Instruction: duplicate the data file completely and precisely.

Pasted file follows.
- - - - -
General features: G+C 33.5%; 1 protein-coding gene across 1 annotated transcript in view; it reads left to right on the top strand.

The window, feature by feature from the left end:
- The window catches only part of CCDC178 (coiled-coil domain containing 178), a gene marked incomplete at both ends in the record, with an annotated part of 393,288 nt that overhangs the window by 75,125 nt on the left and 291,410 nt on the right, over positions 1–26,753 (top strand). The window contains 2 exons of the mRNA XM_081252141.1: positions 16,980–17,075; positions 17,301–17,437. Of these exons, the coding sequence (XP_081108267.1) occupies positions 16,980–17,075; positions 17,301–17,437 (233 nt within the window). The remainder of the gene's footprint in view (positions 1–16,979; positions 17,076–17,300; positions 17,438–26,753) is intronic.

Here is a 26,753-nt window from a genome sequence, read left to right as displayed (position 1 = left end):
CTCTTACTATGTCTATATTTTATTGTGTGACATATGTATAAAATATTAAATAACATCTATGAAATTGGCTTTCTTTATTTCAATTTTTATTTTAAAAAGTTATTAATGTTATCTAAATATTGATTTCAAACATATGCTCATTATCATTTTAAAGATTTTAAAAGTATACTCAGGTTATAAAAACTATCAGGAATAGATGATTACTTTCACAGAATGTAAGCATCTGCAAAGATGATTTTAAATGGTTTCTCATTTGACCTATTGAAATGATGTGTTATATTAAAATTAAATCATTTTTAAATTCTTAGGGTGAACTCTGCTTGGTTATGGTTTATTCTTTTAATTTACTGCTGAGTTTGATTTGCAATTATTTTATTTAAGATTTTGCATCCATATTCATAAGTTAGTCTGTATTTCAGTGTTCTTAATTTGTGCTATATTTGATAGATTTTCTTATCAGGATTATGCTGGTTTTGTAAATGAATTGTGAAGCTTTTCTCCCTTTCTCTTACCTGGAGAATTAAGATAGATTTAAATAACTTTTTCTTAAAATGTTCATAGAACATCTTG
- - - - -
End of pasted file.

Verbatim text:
General features: G+C 33.5%; 1 protein-coding gene across 1 annotated transcript in view; it reads left to right on the top strand.

The window, feature by feature from the left end:
- The window catches only part of CCDC178 (coiled-coil domain containing 178), a gene marked incomplete at both ends in the record, with an annotated part of 393,288 nt that overhangs the window by 75,125 nt on the left and 291,410 nt on the right, over positions 1–26,753 (top strand). The window contains 2 exons of the mRNA XM_081252141.1: positions 16,980–17,075; positions 17,301–17,437. Of these exons, the coding sequence (XP_081108267.1) occupies positions 16,980–17,075; positions 17,301–17,437 (233 nt within the window). The remainder of the gene's footprint in view (positions 1–16,979; positions 17,076–17,300; positions 17,438–26,753) is intronic.

Here is a 26,753-nt window from a genome sequence, read left to right as displayed (position 1 = left end):
CTCTTACTATGTCTATATTTTATTGTGTGACATATGTATAAAATATTAAATAACATCTATGAAATTGGCTTTCTTTATTTCAATTTTTATTTTAAAAAGTTATTAATGTTATCTAAATATTGATTTCAAACATATGCTCATTATCATTTTAAAGATTTTAAAAGTATACTCAGGTTATAAAAACTATCAGGAATAGATGATTACTTTCACAGAATGTAAGCATCTGCAAAGATGATTTTAAATGGTTTCTCATTTGACCTATTGAAATGATGTGTTATATTAAAATTAAATCATTTTTAAATTCTTAGGGTGAACTCTGCTTGGTTATGGTTTATTCTTTTAATTTACTGCTGAGTTTGATTTGCAATTATTTTATTTAAGATTTTGCATCCATATTCATAAGTTAGTCTGTATTTCAGTGTTCTTAATTTGTGCTATATTTGATAGATTTTCTTATCAGGATTATGCTGGTTTTGTAAATGAATTGTGAAGCTTTTCTCCCTTTCTCTTACCTGGAGAATTAAGATAGATTTAAATAACTTTTTCTTAAAATGTTCATAGAACATCTTG